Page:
A few years ago I heard about an interesting sorting algorithm (invented by the legendary Edsger Dijkstra) called smoothsort with great memory and runtime guarantees. Although it is a comparison sort and thus on average cannot run faster than Ω(n lg n), smoothsort is an adaptive sort, meaning that if the input is somewhat sorted, smoothsort will run in time closer to O(n) than O(n lg n). In the best case, when the input is sorted, smoothsort will run in linear time. Moreover, smoothsort is an in-place sorting algorithm, and requires O(1) auxiliary storage space. Compare this to mergesort, which needs O(n) auxiliary space, or quicksort, which needs O(lg n) space on average and O(n) space in the worst case. In the worst case, smoothsort is an asymptotically optimal O(n lg n) sort. With all these advantages, smoothsort seemed like an excellent sort to code up and add to my archive of interesting code project, and I set out to learn enough about it to build my own implementation.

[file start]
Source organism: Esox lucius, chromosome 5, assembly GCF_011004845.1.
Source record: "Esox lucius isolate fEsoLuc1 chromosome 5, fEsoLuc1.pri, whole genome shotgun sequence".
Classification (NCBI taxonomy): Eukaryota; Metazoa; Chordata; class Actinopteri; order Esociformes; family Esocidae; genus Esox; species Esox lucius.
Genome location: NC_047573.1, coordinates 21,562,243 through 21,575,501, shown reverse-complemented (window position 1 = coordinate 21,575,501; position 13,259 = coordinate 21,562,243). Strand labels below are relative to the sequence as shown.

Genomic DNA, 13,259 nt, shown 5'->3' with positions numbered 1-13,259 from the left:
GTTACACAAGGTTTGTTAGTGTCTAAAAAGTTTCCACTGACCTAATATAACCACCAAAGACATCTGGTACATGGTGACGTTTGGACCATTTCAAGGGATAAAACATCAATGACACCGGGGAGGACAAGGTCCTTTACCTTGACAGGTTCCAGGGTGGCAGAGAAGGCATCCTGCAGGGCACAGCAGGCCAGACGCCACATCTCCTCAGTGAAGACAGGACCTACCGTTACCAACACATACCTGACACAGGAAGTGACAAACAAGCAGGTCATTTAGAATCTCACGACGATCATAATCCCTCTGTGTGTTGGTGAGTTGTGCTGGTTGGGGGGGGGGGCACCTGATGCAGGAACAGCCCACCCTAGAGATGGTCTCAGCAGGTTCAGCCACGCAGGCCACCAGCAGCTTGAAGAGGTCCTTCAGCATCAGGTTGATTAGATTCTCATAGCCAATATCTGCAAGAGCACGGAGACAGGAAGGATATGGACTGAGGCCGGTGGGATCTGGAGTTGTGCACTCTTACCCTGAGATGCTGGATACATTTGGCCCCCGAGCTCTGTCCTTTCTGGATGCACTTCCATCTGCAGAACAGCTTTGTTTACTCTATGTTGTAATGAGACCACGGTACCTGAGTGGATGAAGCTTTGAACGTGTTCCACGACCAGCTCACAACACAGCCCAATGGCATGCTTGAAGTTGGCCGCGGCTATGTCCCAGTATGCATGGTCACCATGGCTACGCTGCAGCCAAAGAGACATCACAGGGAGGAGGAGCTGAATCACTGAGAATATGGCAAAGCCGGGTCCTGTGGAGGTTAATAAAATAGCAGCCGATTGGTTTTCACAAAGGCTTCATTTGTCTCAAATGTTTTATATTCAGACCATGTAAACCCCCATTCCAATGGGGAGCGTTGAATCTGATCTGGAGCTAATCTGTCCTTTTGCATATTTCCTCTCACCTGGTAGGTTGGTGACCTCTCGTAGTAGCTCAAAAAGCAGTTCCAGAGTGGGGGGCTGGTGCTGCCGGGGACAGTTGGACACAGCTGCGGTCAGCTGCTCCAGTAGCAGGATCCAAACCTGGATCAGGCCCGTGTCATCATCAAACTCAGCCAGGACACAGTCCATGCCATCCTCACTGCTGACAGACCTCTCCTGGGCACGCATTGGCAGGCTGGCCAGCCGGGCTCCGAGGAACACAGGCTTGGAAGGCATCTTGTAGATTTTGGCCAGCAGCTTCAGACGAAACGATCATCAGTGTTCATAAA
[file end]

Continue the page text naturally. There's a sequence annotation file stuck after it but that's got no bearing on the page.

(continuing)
Unfortunately, I quickly found out that smoothsort is one of the least-documented sorts on the web. Sure, you can find many sites that mention smoothsort or its runtime characteristics, and in a few cases sites that provide an implementation, but hardly any sites explained the full intuition behind how the sort worked or where the runtime guarantees came from. Moreover, Dijkstra’s original paper on smoothsort is extremely difficult to read and gives little intuition behind some of the trickier optimizations. After spending a few days reading over existing sites and doing a bit of my own work, I finally managed to figure out the intuition behind smoothsort, as well as the source of many of the complex optimizations necessary to get smoothsort working in constant space. It turns out that smoothsort is actually a generalization of heapsort using a novel heap data structure. Surprisingly, I haven’t found this structure mentioned anywhere on the web, and this page may be the first time it’s been mentioned online.